(Nice summary of the background of Bilski, and what’s at issue, on Bill Trout’s blog).

And, some nice quotes from the justices, trying to figure out the limits of patent protection.  Could a patent protect –

“somebody who writes a book on how to win friends and influence people?””horse whisperers?””a method for speed dating?”

“a great wonderful, really original method of teaching antitrust law?”

“actuarial tables and risk formulas?”

In the meantime the CAFC is applying its “machine or transformation” test from its en banc ruling in In re Bilski.  A recent example of this is Prometheus Labs v. Mayo, issued on September 16, 2009, where the patentable invention was a “pro-drug that upon administration to a patient converts to 6M-P, which are used to treat inflammatory bowel diseases (“IBD”) such as Crohn’s disease and ulcerative colitis.” The CAFC held, among other things, that patent law does protect the transformation of natural phenomena where a method “transform[s] an article into a different state or thing.”   This case will be an important contribution to post-Bilski law as applied to life science-based method claims, assuming Bilski emerges from the USSC relatively unscathed.

Update: the recording of the actual oral argument in Bilski is here (mp3 file).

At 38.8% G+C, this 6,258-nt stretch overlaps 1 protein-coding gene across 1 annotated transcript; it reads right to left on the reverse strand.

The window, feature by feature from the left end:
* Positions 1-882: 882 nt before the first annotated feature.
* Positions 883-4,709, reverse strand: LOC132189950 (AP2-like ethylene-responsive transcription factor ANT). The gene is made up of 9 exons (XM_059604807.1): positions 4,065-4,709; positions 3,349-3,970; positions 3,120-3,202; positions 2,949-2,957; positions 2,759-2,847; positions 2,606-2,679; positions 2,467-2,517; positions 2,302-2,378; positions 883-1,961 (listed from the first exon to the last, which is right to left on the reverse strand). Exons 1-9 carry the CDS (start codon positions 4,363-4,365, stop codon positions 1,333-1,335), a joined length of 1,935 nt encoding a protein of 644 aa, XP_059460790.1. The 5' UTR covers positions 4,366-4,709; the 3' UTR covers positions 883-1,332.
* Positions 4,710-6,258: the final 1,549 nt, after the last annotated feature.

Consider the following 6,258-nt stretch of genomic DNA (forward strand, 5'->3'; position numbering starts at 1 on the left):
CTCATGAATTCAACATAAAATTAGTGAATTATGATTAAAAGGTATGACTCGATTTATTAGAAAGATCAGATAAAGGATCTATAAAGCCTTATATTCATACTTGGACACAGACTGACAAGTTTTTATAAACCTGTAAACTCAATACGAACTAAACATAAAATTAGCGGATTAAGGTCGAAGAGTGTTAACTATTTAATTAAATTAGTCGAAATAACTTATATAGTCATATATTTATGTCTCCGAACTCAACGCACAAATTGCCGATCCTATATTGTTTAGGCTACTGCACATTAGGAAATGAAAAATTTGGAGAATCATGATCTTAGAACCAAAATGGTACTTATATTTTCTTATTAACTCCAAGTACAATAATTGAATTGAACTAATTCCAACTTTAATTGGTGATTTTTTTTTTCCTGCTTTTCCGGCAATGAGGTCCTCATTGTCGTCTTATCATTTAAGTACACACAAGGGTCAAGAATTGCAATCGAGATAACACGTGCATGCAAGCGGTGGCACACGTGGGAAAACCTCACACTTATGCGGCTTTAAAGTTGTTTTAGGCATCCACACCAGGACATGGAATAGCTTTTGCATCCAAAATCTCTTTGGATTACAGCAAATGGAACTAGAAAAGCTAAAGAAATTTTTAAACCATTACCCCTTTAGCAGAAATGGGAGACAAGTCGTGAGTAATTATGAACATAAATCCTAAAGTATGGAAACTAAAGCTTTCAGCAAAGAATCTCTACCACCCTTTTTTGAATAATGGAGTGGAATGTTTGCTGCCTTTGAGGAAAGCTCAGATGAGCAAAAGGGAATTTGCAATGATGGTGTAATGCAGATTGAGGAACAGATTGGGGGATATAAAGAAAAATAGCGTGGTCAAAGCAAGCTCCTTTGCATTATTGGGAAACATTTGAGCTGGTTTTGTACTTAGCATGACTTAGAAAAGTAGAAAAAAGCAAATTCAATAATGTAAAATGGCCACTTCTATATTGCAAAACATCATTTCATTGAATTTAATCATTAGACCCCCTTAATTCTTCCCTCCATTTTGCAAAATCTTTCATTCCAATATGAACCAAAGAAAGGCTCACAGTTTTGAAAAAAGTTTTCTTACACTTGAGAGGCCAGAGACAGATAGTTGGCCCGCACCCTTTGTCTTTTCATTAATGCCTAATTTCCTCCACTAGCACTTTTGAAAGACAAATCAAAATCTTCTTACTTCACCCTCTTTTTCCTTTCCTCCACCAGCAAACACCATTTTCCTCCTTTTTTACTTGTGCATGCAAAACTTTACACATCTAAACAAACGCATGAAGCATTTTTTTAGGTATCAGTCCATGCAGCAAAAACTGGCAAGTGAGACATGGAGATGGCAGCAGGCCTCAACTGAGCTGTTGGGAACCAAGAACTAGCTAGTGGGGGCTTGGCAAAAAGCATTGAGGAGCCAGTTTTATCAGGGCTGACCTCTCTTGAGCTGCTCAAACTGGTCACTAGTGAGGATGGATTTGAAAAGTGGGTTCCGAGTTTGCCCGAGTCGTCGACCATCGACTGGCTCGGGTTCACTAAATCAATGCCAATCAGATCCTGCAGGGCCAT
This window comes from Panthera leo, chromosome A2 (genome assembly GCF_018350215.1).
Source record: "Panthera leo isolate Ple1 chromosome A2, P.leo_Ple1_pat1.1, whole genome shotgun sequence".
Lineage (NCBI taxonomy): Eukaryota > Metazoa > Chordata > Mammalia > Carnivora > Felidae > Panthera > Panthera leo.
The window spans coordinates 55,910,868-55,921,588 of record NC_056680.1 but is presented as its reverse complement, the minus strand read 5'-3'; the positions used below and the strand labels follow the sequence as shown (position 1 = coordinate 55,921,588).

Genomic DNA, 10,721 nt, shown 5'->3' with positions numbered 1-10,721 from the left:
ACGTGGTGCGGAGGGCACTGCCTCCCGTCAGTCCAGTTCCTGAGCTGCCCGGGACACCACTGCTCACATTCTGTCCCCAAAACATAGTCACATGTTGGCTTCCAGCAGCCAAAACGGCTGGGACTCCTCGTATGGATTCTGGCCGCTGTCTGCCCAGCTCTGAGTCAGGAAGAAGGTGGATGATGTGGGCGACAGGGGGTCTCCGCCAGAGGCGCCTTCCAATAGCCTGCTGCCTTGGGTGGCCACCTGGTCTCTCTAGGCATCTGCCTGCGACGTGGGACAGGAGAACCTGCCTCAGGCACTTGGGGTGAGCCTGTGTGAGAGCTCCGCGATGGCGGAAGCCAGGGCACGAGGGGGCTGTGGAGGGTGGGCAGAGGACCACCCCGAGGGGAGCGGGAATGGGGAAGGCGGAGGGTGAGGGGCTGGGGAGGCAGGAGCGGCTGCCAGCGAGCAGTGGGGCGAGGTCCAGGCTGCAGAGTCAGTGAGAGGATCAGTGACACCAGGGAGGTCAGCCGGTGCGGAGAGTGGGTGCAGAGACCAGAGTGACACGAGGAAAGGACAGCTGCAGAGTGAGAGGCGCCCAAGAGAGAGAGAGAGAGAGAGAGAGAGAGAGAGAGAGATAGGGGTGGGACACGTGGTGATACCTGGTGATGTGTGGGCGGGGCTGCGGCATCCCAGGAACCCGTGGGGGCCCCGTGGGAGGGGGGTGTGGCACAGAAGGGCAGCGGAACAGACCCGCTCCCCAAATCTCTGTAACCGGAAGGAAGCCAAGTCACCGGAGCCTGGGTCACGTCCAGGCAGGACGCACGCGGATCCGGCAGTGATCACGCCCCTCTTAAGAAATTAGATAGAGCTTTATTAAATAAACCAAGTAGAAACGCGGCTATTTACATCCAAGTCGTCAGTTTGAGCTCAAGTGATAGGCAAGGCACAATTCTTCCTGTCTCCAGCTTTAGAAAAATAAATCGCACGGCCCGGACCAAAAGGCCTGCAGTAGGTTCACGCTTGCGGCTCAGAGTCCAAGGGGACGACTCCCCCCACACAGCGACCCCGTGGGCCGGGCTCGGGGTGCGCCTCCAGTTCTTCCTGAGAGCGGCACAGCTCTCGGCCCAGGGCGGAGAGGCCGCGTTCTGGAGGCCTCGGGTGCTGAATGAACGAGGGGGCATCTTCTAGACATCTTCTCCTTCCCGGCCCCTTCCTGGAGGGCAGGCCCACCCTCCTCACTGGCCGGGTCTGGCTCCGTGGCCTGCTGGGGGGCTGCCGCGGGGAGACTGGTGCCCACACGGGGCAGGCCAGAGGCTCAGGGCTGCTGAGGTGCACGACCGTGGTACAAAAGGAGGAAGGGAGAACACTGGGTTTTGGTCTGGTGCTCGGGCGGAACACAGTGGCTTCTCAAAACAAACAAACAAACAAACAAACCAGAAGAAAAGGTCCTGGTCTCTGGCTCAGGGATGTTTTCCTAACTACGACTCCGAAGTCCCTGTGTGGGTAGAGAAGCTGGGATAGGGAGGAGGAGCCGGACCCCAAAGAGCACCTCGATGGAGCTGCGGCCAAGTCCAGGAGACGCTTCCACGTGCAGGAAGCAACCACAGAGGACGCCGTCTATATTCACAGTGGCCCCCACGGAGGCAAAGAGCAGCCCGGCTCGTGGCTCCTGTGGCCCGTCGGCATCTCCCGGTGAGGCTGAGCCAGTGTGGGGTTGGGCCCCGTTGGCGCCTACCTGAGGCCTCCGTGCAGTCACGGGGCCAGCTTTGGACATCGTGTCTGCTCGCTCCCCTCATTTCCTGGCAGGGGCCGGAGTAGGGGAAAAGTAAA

Judge Michel Announces Resignation, Lays it On the Line (and promises more to follow)

Judge Michel Announces Resignation, Lays it On the Line (and promises more to follow)

CAFC Chief Judge Paul Michel doesn’t pull punches when he states his views on problems with the U.S. patent system and the federal courts more generally, and he didn’t pull too many when he announced his upcoming retirement from the CAFC on on November 20, 2009.  A few notable quotes from his speech:

On interlocutory appeals of claim construction rulings to the CAFC: A provision in a Senate patent reform bill would allow interlocutory appeals of Markman rulings.  Predictably, Judge Michel doesn’t like the idea.  He states that interlocutory appeals would double or triple the case load on the CAFC, and the court “can’t handle it.”